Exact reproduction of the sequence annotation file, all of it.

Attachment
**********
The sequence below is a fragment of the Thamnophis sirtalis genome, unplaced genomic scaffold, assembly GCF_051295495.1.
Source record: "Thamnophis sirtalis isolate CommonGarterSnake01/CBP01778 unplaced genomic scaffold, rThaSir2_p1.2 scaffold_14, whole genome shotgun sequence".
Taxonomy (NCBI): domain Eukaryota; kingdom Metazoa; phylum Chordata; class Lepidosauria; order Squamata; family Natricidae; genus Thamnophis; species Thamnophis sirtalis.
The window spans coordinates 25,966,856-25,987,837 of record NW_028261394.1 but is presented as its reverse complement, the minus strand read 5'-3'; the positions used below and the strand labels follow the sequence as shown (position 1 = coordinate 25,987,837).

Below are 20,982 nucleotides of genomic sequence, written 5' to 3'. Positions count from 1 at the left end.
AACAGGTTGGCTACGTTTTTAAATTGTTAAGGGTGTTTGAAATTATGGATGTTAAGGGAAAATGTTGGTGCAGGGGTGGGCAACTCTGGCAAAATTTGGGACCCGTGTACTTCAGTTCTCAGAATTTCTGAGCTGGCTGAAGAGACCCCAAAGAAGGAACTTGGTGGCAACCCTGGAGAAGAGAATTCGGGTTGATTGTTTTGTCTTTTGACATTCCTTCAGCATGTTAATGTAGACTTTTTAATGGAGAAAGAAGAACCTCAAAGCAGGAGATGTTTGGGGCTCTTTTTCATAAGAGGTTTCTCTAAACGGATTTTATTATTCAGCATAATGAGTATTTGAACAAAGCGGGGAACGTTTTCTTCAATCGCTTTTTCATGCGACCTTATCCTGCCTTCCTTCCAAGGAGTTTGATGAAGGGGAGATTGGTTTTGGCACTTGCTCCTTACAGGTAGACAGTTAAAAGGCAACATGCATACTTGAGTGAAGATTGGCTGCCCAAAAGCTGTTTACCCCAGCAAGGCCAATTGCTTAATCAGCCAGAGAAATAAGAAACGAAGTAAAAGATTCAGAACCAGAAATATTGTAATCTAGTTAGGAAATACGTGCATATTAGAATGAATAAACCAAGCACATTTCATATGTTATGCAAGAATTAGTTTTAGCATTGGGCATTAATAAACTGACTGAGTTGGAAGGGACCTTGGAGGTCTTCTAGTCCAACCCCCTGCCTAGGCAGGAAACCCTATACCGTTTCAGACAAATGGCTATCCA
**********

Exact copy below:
The sequence below is a fragment of the Thamnophis sirtalis genome, unplaced genomic scaffold, assembly GCF_051295495.1.
Source record: "Thamnophis sirtalis isolate CommonGarterSnake01/CBP01778 unplaced genomic scaffold, rThaSir2_p1.2 scaffold_14, whole genome shotgun sequence".
Taxonomy (NCBI): domain Eukaryota; kingdom Metazoa; phylum Chordata; class Lepidosauria; order Squamata; family Natricidae; genus Thamnophis; species Thamnophis sirtalis.
The window spans coordinates 25,966,856-25,987,837 of record NW_028261394.1 but is presented as its reverse complement, the minus strand read 5'-3'; the positions used below and the strand labels follow the sequence as shown (position 1 = coordinate 25,987,837).

Below are 20,982 nucleotides of genomic sequence, written 5' to 3'. Positions count from 1 at the left end.
AACAGGTTGGCTACGTTTTTAAATTGTTAAGGGTGTTTGAAATTATGGATGTTAAGGGAAAATGTTGGTGCAGGGGTGGGCAACTCTGGCAAAATTTGGGACCCGTGTACTTCAGTTCTCAGAATTTCTGAGCTGGCTGAAGAGACCCCAAAGAAGGAACTTGGTGGCAACCCTGGAGAAGAGAATTCGGGTTGATTGTTTTGTCTTTTGACATTCCTTCAGCATGTTAATGTAGACTTTTTAATGGAGAAAGAAGAACCTCAAAGCAGGAGATGTTTGGGGCTCTTTTTCATAAGAGGTTTCTCTAAACGGATTTTATTATTCAGCATAATGAGTATTTGAACAAAGCGGGGAACGTTTTCTTCAATCGCTTTTTCATGCGACCTTATCCTGCCTTCCTTCCAAGGAGTTTGATGAAGGGGAGATTGGTTTTGGCACTTGCTCCTTACAGGTAGACAGTTAAAAGGCAACATGCATACTTGAGTGAAGATTGGCTGCCCAAAAGCTGTTTACCCCAGCAAGGCCAATTGCTTAATCAGCCAGAGAAATAAGAAACGAAGTAAAAGATTCAGAACCAGAAATATTGTAATCTAGTTAGGAAATACGTGCATATTAGAATGAATAAACCAAGCACATTTCATATGTTATGCAAGAATTAGTTTTAGCATTGGGCATTAATAAACTGACTGAGTTGGAAGGGACCTTGGAGGTCTTCTAGTCCAACCCCCTGCCTAGGCAGGAAACCCTATACCGTTTCAGACAAATGGCTATCCA